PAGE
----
By Serena Vinter, Dara Alpert Lieberman, and Jeff Levi, authors of a recent article for the Harvard Law & Policy Review. Vinter is Senior Research Associate; Lieberman is Government Relations Manager; and Levi is Executive Director at Trust for America's Health, a non-profit, nonpartisan public health policy and advocacy organization in Washington, D.C.
Is the United States prepared for the next public health emergency? We've certainly faced our fair share of major public health crises over the past decade, including the 2009-2010 H1N1 influenza pandemic, natural disasters like Hurricanes Gustav and Ike in 2008 and Katrina and Rita in 2005. Americans also experienced the terror attacks of September 11, 2001 and the anthrax mailings in October of the same year.
Were these events wake-up calls to spur action? Based on the year-long health reform debate in Washington -- and the nearly complete absence of any serious discussion among elected officials and the general public about how a reforming health system could enhance our nation's ability to respond to public health emergencies -- it would appear that instead the country hit the snooze button and has lapsed back into complacency.
If we are serious about being prepared to confront the next public health threat, we need to modernize our public health and health delivery systems and take advantage of the opportunities the Patient Protection and Affordable Care Act (P.L. 111-148) presents to build prevention, preparedness, and response into our nation's public health and health care systems.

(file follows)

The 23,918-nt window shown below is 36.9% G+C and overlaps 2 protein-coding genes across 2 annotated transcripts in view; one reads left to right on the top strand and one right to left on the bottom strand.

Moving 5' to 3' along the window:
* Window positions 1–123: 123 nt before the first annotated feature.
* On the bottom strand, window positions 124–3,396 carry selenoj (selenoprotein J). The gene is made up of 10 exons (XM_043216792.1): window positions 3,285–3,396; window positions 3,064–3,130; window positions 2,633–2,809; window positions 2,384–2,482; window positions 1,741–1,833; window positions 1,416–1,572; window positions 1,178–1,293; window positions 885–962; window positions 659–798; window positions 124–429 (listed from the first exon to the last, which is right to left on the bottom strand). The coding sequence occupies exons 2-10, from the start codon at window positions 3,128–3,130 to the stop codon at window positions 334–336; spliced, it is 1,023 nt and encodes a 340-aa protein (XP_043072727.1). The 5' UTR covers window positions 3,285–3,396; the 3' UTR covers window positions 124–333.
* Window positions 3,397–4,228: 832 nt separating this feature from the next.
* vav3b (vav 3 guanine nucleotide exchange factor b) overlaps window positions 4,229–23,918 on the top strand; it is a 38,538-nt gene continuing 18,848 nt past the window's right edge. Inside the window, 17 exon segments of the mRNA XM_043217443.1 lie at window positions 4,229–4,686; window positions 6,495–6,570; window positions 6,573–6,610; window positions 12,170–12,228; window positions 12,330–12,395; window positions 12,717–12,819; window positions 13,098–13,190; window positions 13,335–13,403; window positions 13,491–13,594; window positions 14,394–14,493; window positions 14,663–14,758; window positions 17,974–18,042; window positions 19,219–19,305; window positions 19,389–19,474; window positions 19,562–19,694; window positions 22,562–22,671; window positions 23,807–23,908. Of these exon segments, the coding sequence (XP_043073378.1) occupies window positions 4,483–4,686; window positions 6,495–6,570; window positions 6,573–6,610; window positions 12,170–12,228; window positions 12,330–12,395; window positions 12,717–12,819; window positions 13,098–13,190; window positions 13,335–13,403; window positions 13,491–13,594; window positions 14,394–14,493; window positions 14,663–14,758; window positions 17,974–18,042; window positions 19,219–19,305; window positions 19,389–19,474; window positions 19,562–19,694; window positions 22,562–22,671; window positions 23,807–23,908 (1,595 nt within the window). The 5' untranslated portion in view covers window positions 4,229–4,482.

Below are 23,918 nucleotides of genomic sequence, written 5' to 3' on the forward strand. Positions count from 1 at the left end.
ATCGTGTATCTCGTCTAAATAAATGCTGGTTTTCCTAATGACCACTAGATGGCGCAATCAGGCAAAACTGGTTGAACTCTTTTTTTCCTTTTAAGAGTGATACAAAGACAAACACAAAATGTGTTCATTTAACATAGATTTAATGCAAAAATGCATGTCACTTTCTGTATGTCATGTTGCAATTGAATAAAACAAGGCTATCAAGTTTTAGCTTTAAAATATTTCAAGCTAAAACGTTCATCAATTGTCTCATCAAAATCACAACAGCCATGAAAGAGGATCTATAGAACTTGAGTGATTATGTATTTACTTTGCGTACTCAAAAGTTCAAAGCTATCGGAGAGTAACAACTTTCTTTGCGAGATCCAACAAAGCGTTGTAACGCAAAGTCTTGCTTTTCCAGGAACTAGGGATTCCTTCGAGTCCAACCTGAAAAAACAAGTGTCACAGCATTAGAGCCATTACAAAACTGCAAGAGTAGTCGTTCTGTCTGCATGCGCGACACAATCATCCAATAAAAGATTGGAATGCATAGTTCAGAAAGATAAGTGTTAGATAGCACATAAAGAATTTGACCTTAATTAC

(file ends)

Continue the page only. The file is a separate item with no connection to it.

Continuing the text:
In our recent essay for the Harvard Law & Policy Review, Public Health Preparedness in a Reforming Health System, we examine how comprehensive health reform can be used to strengthen our nation, while noting that even with health reform, major gaps remain in our public health preparedness. Addressing these underlying weaknesses in our health system will not be easy or cheap, but failure to address these concerns could prove extremely costly.
As we come upon the five-year anniversary or Hurricane Katrina this August -- which left more than 1,800 people dead, caused some $81 billion in damages, and left the Gulf Coast region's public health and health care systems in shambles -- we hope that it won't take another natural disaster of this magnitude for our country to move ahead on strengthening our nation's preparedness.